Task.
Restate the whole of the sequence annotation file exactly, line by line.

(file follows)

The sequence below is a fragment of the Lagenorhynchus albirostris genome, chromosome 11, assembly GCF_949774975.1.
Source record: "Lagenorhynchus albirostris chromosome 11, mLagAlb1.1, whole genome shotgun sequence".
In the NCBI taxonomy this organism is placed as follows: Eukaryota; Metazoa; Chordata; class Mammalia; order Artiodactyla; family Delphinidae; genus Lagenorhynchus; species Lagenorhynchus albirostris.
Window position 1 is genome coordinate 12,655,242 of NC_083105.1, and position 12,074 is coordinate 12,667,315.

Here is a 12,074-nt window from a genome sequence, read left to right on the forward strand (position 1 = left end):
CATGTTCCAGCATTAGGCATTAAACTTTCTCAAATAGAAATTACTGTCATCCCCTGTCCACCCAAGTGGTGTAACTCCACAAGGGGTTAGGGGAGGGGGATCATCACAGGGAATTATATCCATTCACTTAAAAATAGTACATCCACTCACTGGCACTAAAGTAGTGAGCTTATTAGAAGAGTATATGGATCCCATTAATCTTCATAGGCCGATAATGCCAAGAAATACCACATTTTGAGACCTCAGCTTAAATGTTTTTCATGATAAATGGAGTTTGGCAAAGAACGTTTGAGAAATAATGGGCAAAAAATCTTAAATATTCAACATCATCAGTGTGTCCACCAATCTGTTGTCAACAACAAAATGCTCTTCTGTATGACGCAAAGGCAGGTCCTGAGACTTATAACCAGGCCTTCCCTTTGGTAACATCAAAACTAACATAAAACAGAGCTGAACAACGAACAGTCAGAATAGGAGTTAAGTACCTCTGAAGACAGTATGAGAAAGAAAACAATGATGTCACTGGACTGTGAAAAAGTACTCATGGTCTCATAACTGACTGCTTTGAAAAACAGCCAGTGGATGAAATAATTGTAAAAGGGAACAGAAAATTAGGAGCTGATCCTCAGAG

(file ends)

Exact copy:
The sequence below is a fragment of the Lagenorhynchus albirostris genome, chromosome 11, assembly GCF_949774975.1.
Source record: "Lagenorhynchus albirostris chromosome 11, mLagAlb1.1, whole genome shotgun sequence".
In the NCBI taxonomy this organism is placed as follows: Eukaryota; Metazoa; Chordata; class Mammalia; order Artiodactyla; family Delphinidae; genus Lagenorhynchus; species Lagenorhynchus albirostris.
Window position 1 is genome coordinate 12,655,242 of NC_083105.1, and position 12,074 is coordinate 12,667,315.

Here is a 12,074-nt window from a genome sequence, read left to right on the forward strand (position 1 = left end):
CATGTTCCAGCATTAGGCATTAAACTTTCTCAAATAGAAATTACTGTCATCCCCTGTCCACCCAAGTGGTGTAACTCCACAAGGGGTTAGGGGAGGGGGATCATCACAGGGAATTATATCCATTCACTTAAAAATAGTACATCCACTCACTGGCACTAAAGTAGTGAGCTTATTAGAAGAGTATATGGATCCCATTAATCTTCATAGGCCGATAATGCCAAGAAATACCACATTTTGAGACCTCAGCTTAAATGTTTTTCATGATAAATGGAGTTTGGCAAAGAACGTTTGAGAAATAATGGGCAAAAAATCTTAAATATTCAACATCATCAGTGTGTCCACCAATCTGTTGTCAACAACAAAATGCTCTTCTGTATGACGCAAAGGCAGGTCCTGAGACTTATAACCAGGCCTTCCCTTTGGTAACATCAAAACTAACATAAAACAGAGCTGAACAACGAACAGTCAGAATAGGAGTTAAGTACCTCTGAAGACAGTATGAGAAAGAAAACAATGATGTCACTGGACTGTGAAAAAGTACTCATGGTCTCATAACTGACTGCTTTGAAAAACAGCCAGTGGATGAAATAATTGTAAAAGGGAACAGAAAATTAGGAGCTGATCCTCAGAG